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Mercury, Venus, Jupiter, Moon, and Saturn

Posted: 19 May 2013

Clouds prevented observing on Friday, 17 May 2013, but two more pack rats were captured near the observatory during the day. Another one was captured on Saturday. They were all released miles away. That makes nine live pack rats and two dead pack rats since we started trapping them in mid-April 2013. We removed two more pack rat nests on Saturday. We are removing the pack rat nests near the observatory in order to mitigate the evening Kissing Bug activity at the observatory (typically begins in late May and early June). I plan to spray where the pack rat nests were located next week. There is one more nest to be removed (I hope).

The sky cleared on Saturday, 18 May 2013, and Cassiopeia Observatory was opened at 1847 MST, 86°F. The sky was clear but there were strong breezes. I powered on the 8" LX200-ACF at 1854 MST. During the previous session, I changed the PEC settings to avoid the 15° RA slew at startup. Now I miss having that slew as it was an excellent indicator that the telescope was ready to use when the slew was completed. Without the startup slew, I have to check the AutoStar display to confirm the telescope is ready.

At 1858 MST, viewed the nearly First Quarter moon, 83X. The craters Murchison and Pallas looked interesting this evening. I considered doing some high magnification imaging of them, if the seeing improved.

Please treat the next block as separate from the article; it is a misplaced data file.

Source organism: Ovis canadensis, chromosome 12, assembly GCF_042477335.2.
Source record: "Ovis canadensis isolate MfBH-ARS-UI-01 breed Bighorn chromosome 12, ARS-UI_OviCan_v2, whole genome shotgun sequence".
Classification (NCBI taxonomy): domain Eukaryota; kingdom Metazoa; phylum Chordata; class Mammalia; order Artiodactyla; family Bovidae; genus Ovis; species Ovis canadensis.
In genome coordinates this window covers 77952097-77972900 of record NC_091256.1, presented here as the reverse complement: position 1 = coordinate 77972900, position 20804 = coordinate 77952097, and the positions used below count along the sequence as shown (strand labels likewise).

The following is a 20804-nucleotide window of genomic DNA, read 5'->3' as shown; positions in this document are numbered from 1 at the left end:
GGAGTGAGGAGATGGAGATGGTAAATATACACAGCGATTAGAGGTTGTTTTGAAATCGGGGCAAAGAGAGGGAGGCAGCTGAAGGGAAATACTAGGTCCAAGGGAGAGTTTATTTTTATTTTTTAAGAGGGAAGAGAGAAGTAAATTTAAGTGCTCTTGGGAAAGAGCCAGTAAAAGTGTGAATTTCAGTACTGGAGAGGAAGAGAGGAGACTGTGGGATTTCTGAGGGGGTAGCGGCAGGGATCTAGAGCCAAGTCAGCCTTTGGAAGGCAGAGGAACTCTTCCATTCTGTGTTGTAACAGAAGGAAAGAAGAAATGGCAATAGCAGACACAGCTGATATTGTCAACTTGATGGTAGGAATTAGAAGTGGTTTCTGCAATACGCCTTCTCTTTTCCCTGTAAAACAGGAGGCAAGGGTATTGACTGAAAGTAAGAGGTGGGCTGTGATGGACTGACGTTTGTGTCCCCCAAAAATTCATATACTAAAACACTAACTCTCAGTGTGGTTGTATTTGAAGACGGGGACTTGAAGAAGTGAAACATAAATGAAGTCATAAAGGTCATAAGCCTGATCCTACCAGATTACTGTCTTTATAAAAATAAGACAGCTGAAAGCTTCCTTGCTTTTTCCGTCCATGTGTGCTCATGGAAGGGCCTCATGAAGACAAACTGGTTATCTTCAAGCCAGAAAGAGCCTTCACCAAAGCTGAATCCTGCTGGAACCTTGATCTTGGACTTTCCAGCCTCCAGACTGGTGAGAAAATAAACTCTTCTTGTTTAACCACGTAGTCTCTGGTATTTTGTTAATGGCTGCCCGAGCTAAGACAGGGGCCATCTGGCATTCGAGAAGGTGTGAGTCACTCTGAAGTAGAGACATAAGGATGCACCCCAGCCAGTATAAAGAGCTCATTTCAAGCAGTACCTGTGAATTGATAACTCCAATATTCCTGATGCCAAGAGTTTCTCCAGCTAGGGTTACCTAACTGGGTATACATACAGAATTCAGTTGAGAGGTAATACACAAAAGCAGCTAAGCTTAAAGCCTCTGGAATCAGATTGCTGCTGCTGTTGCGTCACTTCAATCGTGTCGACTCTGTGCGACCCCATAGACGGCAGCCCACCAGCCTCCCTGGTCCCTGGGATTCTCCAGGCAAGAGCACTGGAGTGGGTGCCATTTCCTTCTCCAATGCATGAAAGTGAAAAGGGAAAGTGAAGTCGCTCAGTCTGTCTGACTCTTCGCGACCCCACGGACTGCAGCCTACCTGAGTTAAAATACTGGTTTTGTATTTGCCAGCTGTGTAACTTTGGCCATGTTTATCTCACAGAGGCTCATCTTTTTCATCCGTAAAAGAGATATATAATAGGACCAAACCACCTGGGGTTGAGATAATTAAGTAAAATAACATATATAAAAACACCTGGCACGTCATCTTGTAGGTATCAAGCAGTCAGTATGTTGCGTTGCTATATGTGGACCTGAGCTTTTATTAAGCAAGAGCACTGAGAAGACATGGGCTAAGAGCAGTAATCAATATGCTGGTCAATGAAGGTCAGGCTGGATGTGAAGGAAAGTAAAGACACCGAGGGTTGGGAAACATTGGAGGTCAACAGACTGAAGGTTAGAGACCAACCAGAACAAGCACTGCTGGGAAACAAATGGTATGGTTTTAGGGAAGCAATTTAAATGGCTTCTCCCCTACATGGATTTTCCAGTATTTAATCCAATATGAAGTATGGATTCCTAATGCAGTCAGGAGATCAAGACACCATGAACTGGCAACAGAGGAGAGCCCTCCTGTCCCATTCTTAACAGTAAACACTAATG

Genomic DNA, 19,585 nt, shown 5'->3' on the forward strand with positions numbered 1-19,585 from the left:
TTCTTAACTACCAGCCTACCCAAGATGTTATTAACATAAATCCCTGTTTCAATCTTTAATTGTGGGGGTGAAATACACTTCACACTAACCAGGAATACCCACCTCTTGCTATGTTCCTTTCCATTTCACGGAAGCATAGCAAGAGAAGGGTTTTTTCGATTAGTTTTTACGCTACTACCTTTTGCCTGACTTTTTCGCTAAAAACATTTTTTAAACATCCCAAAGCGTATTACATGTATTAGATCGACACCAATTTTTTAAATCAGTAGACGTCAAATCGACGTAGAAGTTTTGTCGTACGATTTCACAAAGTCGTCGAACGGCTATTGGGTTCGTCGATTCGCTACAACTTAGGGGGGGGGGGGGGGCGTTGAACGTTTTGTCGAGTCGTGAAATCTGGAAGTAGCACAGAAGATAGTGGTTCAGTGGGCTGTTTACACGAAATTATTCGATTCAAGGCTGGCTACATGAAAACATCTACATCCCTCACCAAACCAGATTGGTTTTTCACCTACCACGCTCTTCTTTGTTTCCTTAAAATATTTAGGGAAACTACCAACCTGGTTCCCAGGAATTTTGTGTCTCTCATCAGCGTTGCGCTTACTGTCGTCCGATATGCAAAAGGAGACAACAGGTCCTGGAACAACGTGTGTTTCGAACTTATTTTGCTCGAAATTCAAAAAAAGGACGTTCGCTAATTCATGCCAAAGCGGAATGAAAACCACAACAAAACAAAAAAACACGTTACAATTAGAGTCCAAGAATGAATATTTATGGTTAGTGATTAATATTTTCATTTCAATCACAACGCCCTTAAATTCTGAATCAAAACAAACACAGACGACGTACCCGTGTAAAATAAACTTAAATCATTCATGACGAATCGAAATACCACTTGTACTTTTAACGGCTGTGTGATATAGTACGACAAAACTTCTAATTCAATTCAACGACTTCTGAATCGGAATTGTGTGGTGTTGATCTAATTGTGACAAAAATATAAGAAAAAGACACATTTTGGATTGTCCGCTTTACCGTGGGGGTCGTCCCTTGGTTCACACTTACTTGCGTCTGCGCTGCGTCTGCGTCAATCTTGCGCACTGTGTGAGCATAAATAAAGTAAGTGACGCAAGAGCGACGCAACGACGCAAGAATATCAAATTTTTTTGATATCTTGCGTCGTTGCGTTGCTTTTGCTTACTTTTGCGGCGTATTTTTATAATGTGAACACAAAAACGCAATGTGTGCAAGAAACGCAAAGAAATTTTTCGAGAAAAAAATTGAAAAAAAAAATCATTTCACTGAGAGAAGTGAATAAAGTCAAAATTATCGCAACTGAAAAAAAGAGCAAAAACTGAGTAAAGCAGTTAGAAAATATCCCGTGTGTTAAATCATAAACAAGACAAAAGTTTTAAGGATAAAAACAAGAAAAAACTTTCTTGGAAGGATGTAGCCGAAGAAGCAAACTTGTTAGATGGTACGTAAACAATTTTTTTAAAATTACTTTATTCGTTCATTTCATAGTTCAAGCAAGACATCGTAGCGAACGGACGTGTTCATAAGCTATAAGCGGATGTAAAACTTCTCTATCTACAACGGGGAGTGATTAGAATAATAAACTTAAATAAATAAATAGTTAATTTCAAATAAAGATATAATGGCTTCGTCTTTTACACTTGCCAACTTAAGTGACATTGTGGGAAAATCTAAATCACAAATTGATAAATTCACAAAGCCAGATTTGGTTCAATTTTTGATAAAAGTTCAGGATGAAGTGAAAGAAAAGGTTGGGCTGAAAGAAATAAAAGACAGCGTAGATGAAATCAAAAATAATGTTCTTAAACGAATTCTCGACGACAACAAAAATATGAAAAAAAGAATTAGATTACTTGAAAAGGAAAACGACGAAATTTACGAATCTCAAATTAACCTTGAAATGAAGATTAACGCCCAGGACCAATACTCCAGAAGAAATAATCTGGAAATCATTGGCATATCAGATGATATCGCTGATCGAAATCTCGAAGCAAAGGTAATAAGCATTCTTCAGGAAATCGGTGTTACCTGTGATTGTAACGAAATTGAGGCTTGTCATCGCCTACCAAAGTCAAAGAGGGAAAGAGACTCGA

At 1918 MST, viewed Mercury, 83X, through some tree branches. Then Venus, also through tree branches. Both planets showed nearly the same gibbous phase. Next was Jupiter. It was higher in the sky, but poor seeing allowed only the north and south equatorial belts to be seen.

Returned to the moon for some lunar observing using 222X. Seeing was still bad. I decided to grab a quick prime focus image of this night's moon using the D7000 DSLR. This is 1/320sec, ISO 400:


Seeing was not good enough for high magnification imaging of the craters Murchison and Pallas. This next image, copied from the above prime focus image, shows the two craters:


I resumed lunar observing at 1943 MST using 222X. Crater Fontenelle at the terminator was a nice sight. The top of the crater rim was brightly illuminated all the way around, with the crater floor still black. This image, also cropped from the above prime focus image and highly edited, gives a hint of what the crater looked like:


At 2003 MST, viewed Saturn, 222X. Due to the poor seeing this night, I decided to end the session.

The observatory was closed at 2020 MST, 71°F.

Meade Instruments announces merger!!! Details at:

Full agreement (PDF).

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